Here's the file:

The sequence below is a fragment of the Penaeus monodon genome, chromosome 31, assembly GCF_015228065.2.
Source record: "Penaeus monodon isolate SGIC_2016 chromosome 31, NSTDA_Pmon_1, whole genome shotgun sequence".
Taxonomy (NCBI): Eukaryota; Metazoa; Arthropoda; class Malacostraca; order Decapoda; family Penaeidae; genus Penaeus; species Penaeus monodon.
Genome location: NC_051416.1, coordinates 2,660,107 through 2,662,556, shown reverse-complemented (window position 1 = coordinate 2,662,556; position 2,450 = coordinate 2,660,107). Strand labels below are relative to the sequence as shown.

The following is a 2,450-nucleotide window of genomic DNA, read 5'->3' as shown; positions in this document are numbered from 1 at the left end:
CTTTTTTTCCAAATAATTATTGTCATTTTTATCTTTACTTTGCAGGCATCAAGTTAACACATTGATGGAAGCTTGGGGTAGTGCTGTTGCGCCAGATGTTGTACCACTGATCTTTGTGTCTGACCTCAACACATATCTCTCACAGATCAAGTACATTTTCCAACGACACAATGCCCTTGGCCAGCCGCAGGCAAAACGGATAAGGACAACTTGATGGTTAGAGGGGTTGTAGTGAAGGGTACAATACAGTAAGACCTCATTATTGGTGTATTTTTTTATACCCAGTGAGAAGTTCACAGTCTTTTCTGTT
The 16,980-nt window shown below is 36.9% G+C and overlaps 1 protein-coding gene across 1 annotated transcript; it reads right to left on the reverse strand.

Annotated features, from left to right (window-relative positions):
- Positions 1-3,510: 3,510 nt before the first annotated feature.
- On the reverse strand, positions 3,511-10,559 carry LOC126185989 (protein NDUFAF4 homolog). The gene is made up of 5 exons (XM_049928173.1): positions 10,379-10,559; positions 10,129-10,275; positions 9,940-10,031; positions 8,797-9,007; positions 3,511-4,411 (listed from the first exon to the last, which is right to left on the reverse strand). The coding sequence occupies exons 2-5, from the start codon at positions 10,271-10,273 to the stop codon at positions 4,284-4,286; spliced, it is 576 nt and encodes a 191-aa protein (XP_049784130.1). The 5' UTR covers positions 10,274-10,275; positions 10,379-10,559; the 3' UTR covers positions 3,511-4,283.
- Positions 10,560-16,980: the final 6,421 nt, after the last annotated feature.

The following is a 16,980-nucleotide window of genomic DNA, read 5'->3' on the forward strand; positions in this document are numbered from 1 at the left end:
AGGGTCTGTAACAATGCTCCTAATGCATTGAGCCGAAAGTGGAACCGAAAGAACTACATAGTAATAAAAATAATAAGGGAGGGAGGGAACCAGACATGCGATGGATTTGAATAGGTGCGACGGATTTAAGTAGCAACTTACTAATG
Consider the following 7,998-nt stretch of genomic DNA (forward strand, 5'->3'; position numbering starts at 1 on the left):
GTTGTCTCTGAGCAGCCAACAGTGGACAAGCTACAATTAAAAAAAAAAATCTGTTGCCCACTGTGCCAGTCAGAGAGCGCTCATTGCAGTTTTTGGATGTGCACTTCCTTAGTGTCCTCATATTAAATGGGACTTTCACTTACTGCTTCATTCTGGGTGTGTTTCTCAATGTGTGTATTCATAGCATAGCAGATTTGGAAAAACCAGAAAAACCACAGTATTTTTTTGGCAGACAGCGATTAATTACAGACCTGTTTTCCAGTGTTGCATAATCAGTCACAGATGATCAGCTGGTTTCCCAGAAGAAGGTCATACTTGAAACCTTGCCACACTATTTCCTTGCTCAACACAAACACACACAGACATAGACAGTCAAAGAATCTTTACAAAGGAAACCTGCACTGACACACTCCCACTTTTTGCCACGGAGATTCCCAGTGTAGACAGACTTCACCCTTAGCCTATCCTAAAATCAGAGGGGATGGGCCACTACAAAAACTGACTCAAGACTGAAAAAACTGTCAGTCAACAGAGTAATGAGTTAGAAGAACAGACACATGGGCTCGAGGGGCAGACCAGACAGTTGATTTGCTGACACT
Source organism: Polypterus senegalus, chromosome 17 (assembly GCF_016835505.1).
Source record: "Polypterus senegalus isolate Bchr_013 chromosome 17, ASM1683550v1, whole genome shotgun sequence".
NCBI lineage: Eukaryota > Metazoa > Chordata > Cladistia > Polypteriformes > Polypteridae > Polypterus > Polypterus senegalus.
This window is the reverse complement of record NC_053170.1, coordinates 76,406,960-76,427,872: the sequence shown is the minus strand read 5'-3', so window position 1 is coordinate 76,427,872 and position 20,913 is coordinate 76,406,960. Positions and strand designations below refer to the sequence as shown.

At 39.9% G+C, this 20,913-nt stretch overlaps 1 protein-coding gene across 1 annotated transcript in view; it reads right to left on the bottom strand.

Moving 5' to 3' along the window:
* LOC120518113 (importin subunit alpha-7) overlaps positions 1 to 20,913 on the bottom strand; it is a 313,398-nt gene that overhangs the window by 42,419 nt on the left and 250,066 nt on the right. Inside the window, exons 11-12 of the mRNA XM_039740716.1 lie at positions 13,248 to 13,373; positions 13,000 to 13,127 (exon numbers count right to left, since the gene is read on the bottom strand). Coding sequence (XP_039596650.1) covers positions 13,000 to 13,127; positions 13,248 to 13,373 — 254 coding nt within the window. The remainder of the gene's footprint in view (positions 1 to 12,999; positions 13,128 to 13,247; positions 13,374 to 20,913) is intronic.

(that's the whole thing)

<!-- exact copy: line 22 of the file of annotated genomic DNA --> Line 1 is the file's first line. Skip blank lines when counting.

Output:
* LOC120518113 (importin subunit alpha-7) overlaps positions 1 to 20,913 on the bottom strand; it is a 313,398-nt gene that overhangs the window by 42,419 nt on the left and 250,066 nt on the right. Inside the window, exons 11-12 of the mRNA XM_039740716.1 lie at positions 13,248 to 13,373; positions 13,000 to 13,127 (exon numbers count right to left, since the gene is read on the bottom strand). Coding sequence (XP_039596650.1) covers positions 13,000 to 13,127; positions 13,248 to 13,373 — 254 coding nt within the window. The remainder of the gene's footprint in view (positions 1 to 12,999; positions 13,128 to 13,247; positions 13,374 to 20,913) is intronic.